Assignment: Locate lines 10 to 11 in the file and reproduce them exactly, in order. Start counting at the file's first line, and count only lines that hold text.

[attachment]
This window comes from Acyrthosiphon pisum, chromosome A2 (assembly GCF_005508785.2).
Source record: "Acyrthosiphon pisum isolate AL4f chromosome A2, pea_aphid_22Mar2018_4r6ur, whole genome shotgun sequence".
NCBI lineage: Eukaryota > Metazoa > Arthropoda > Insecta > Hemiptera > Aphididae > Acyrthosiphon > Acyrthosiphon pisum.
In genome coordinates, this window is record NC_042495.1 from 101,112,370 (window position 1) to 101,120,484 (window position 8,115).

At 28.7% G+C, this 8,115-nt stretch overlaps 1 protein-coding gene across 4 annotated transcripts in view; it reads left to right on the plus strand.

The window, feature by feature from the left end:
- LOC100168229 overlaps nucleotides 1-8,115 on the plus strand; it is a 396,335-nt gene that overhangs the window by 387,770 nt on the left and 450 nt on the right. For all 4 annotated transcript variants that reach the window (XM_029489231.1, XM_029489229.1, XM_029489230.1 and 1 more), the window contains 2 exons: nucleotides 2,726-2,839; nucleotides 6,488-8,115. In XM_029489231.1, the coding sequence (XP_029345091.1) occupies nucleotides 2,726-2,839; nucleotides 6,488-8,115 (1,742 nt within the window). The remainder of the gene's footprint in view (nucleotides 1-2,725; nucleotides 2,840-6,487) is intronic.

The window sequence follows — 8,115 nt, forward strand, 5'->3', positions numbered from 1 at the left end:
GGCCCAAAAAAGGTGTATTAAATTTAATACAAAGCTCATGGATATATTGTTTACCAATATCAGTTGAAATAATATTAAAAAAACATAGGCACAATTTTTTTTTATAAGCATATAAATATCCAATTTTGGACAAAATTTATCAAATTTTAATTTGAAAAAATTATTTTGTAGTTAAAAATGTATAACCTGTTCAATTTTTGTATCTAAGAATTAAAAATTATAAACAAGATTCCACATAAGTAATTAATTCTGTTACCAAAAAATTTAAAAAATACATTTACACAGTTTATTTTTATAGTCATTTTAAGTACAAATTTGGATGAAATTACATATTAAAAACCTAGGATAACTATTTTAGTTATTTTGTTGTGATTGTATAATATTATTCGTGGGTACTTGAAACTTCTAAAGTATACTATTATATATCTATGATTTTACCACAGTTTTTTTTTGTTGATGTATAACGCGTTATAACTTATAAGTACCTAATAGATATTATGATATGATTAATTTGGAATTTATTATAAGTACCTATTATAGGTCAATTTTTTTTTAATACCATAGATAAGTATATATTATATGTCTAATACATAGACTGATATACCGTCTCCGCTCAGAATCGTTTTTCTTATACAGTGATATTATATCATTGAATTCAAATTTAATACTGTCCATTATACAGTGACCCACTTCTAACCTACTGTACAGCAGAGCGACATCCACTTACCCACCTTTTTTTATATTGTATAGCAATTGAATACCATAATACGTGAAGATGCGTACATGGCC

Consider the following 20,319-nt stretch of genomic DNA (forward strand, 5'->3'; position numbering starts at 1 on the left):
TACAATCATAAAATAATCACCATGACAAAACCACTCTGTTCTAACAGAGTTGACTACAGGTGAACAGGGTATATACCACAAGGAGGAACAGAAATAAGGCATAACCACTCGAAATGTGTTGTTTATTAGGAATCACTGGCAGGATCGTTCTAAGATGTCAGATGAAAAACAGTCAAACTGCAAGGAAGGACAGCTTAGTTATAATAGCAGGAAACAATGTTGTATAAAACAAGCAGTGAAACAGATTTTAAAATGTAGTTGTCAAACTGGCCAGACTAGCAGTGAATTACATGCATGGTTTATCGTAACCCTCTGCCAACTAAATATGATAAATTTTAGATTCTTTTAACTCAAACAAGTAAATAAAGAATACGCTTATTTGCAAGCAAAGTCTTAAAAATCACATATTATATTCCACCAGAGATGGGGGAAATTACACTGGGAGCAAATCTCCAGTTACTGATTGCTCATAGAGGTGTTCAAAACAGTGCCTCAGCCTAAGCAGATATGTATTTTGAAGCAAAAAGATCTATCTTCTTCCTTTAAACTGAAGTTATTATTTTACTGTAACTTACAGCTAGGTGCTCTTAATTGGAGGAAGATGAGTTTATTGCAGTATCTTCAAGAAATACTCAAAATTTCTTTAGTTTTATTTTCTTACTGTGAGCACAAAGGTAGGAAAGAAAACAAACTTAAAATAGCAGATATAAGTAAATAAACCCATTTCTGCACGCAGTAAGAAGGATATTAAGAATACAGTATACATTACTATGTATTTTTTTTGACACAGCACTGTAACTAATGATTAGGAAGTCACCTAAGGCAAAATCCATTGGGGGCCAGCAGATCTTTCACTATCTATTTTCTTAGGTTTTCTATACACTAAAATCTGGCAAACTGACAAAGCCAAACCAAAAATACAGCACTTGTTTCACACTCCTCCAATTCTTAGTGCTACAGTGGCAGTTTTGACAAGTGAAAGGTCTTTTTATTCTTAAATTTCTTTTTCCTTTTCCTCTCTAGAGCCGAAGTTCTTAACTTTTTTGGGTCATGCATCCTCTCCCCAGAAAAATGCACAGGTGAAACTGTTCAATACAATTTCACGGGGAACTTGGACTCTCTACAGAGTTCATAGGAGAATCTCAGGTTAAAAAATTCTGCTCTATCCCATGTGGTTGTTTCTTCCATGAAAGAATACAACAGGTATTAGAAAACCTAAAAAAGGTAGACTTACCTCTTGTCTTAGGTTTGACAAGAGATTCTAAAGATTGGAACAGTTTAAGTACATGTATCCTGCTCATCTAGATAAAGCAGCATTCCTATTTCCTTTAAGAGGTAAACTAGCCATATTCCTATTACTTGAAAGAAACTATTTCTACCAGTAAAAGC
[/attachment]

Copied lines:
Consider the following 20,319-nt stretch of genomic DNA (forward strand, 5'->3'; position numbering starts at 1 on the left):
TACAATCATAAAATAATCACCATGACAAAACCACTCTGTTCTAACAGAGTTGACTACAGGTGAACAGGGTATATACCACAAGGAGGAACAGAAATAAGGCATAACCACTCGAAATGTGTTGTTTATTAGGAATCACTGGCAGGATCGTTCTAAGATGTCAGATGAAAAACAGTCAAACTGCAAGGAAGGACAGCTTAGTTATAATAGCAGGAAACAATGTTGTATAAAACAAGCAGTGAAACAGATTTTAAAATGTAGTTGTCAAACTGGCCAGACTAGCAGTGAATTACATGCATGGTTTATCGTAACCCTCTGCCAACTAAATATGATAAATTTTAGATTCTTTTAACTCAAACAAGTAAATAAAGAATACGCTTATTTGCAAGCAAAGTCTTAAAAATCACATATTATATTCCACCAGAGATGGGGGAAATTACACTGGGAGCAAATCTCCAGTTACTGATTGCTCATAGAGGTGTTCAAAACAGTGCCTCAGCCTAAGCAGATATGTATTTTGAAGCAAAAAGATCTATCTTCTTCCTTTAAACTGAAGTTATTATTTTACTGTAACTTACAGCTAGGTGCTCTTAATTGGAGGAAGATGAGTTTATTGCAGTATCTTCAAGAAATACTCAAAATTTCTTTAGTTTTATTTTCTTACTGTGAGCACAAAGGTAGGAAAGAAAACAAACTTAAAATAGCAGATATAAGTAAATAAACCCATTTCTGCACGCAGTAAGAAGGATATTAAGAATACAGTATACATTACTATGTATTTTTTTTGACACAGCACTGTAACTAATGATTAGGAAGTCACCTAAGGCAAAATCCATTGGGGGCCAGCAGATCTTTCACTATCTATTTTCTTAGGTTTTCTATACACTAAAATCTGGCAAACTGACAAAGCCAAACCAAAAATACAGCACTTGTTTCACACTCCTCCAATTCTTAGTGCTACAGTGGCAGTTTTGACAAGTGAAAGGTCTTTTTATTCTTAAATTTCTTTTTCCTTTTCCTCTCTAGAGCCGAAGTTCTTAACTTTTTTGGGTCATGCATCCTCTCCCCAGAAAAATGCACAGGTGAAACTGTTCAATACAATTTCACGGGGAACTTGGACTCTCTACAGAGTTCATAGGAGAATCTCAGGTTAAAAAATTCTGCTCTATCCCATGTGGTTGTTTCTTCCATGAAAGAATACAACAGGTATTAGAAAACCTAAAAAAGGTAGACTTACCTCTTGTCTTAGGTTTGACAAGAGATTCTAAAGATTGGAACAGTTTAAGTACATGTATCCTGCTCATCTAGATAAAGCAGCATTCCTATTTCCTTTAAGAGGTAAACTAGCCATATTCCTATTACTTGAAAGAAACTATTTCTACCAGTAAAAGC